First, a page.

Above you can see a sheet of 0.7mm copper with jelly bean blanks stamped out of it, there's just a little tidying up of the shape to do, but even this is unnecessary if the stamp had a shape cut out of it in two parts (which is explained in detail in the instruction book that come with the saw purchase). Notice one jelly bean has been created as a depressed 'emboss' instead of being stamped out, this is because the metal was inserted incorrectly into the steel stamp, I'll come to that later.

 Here is the basic jelly bean steel stamp with a piece of un-annealed copper in it, ready to be cut out. If the copper was annealed, then it wouldn't cut cleanly every time, instead it would stretch in places.

Here is the copper ready to be cut, inserted in the blanking stamp. It is on a steel block and another piece of steel is about to be placed ontop, so the die (stamp) is sandwiched between steel...

 ...before being given a few firm blows with a hammer. The cutting die is pressed down into the copper and the jelly bean shape is blanked out.

 To make the hardened tool steel cutting stamp, the design is drawn onto the surface with a starting drill hole (on the right-hand side) and an end point hole. There is no less than 1cm of steel surface area around the shape, between the holes and the edge of the steel. There are more detailed instructions about design placement in the instructions that come in the kit. There is a cleverer way of cutting out the 'splat' shape above so that there is no need to finish off the last section but for this article I won't go into that. Note the angle of the sawing table in relation to the saw blade.

 When the design has been sawn, you push it up slightly so that the smaller surface area-side is the top. You can just see here the angled cut. This would blank out your shape. If you pushed it through the other way so that the larger surface area is on top, then you would create an embossed depression as shown in an earlier picture. It is this precisely worked-out angle, which is so important for creating an effective cutting tool.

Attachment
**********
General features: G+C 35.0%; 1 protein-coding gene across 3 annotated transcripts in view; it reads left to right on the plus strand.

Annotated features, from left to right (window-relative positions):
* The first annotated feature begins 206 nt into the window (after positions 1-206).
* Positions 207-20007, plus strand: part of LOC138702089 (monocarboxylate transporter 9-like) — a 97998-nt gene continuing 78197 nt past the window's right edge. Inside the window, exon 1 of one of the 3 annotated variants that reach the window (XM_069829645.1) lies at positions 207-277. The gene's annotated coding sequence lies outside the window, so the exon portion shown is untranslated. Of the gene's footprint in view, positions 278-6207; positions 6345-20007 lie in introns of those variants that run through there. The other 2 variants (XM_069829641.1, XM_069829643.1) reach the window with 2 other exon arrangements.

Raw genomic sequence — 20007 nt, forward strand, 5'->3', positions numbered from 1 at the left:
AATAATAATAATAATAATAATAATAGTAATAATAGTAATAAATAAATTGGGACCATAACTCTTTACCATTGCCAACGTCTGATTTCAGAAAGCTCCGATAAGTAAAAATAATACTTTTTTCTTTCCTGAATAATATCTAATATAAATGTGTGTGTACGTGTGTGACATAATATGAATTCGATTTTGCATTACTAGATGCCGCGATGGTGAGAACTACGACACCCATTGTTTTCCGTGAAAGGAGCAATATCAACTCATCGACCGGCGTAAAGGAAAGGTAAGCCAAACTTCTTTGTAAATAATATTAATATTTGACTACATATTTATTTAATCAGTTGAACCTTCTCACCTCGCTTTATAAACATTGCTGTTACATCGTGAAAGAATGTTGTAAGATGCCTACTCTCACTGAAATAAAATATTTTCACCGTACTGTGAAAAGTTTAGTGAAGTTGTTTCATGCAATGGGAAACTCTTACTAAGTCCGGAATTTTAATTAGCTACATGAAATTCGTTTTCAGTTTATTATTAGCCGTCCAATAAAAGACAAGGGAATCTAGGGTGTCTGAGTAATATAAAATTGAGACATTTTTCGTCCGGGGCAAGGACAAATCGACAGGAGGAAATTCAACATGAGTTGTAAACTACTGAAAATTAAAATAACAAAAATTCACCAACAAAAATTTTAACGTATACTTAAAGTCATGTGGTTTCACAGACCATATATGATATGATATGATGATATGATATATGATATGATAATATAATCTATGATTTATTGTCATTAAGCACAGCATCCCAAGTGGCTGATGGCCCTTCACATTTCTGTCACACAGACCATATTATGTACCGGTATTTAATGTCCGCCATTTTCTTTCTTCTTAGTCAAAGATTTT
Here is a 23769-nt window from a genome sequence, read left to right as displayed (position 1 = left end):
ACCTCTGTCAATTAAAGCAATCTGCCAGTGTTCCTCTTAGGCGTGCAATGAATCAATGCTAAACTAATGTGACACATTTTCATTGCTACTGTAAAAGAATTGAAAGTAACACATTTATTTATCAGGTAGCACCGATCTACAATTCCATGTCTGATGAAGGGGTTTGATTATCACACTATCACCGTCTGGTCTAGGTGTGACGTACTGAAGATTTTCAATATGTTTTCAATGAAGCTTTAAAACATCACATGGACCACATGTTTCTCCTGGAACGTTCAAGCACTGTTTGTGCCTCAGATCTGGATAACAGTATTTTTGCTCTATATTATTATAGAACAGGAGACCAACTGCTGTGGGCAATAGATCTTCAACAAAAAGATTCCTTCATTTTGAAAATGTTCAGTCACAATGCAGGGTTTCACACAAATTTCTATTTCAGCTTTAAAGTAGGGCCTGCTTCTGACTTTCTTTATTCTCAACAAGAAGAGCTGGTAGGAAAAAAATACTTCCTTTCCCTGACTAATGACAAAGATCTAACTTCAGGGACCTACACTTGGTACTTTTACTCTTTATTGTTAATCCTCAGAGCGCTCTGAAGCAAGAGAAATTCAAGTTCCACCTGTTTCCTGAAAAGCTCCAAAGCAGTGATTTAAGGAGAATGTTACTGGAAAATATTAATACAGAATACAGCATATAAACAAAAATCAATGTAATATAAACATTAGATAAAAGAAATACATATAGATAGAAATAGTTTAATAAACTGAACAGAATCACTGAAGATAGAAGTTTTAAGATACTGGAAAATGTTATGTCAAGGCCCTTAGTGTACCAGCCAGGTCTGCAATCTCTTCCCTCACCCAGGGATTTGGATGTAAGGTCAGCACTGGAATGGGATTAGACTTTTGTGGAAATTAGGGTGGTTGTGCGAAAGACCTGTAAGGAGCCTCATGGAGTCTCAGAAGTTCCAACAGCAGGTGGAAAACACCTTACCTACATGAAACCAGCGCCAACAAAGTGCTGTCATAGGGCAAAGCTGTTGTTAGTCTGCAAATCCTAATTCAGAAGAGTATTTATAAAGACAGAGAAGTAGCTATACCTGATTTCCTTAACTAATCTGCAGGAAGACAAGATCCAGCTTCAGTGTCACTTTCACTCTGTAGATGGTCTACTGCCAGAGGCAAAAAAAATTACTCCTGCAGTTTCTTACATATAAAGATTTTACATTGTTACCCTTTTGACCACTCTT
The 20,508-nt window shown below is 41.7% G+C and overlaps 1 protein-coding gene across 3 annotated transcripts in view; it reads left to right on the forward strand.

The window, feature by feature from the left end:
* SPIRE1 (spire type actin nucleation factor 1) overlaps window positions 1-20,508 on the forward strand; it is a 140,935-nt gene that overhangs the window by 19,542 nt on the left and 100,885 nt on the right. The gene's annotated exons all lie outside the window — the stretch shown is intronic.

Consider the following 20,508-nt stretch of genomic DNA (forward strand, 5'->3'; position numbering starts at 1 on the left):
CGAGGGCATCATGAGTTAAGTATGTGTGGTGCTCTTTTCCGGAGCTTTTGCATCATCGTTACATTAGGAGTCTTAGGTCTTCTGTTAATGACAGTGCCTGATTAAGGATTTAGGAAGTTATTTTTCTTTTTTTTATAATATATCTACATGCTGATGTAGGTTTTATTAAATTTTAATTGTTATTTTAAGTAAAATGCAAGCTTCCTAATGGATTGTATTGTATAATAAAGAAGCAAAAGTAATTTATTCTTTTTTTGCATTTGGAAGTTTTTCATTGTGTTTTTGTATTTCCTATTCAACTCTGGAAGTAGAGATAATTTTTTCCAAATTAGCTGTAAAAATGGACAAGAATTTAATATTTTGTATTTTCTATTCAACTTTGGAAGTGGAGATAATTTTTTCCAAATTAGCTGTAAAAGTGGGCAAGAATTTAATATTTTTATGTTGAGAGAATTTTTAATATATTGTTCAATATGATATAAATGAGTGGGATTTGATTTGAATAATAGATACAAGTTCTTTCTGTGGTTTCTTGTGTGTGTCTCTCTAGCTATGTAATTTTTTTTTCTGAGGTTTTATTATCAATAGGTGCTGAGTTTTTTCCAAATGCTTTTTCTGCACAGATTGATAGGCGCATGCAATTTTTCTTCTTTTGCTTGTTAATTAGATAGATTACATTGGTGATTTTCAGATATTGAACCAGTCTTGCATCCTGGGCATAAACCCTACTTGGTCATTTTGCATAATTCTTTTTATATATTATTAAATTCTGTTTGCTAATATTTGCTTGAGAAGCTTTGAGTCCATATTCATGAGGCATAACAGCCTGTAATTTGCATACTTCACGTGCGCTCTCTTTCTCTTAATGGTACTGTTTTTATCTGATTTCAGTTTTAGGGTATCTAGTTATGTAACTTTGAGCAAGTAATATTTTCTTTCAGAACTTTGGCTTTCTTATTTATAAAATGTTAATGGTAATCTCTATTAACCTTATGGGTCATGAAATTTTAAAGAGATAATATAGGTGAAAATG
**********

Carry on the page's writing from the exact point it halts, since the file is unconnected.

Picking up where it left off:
The handle is lost on this saw, but here you can see a student having a go at sawing by sliding the saw up and down on its fixed post. The blade runs through the steel and a slot in the table. The steel is gradually pushed into the teeth of the blade rather than pushing the sawblade forward into the metal as you would do traditionally.

To insert the blade into the saw, you slacken the tension on the saw frame (compress it) by turning the threaded bar around.

The blade is inserted into the pads and tightened into place with the allen-key. Same applies at the top of the frame before tightening the blade tension by opening up the frame with turns of the threaded bar again.

The next thing we need to do is to adjust the sawing table to the correct tilt and that's what this chart is for. In this example, I have a piece of tool steel which is 1.00mm thick. I find 1.0 in the top of the chart and read down that column to find that there are letters in 2 white squares and a letter in 1 partially shaded square. Those 3 squares align to blade sizes in the lefthand column of 6/0, 4/0 and 2/0. The clear white squares have the letters P and T in them, the partial shaded square says letter Z. This tells me that for 1mm tool steel I should choose to saw my design out with either 6/0 or 4/0 blades. I could get away with using a 2/0 blade but results might not be ideal as the cut would be a little too wide in relation to the thickness of the steel. I chose 4/0 as this is what I usually saw with for most jobs anyway, if I cross reference 4/0 blade choice with 1mm steel then I am given the letter "T"...what does this mean?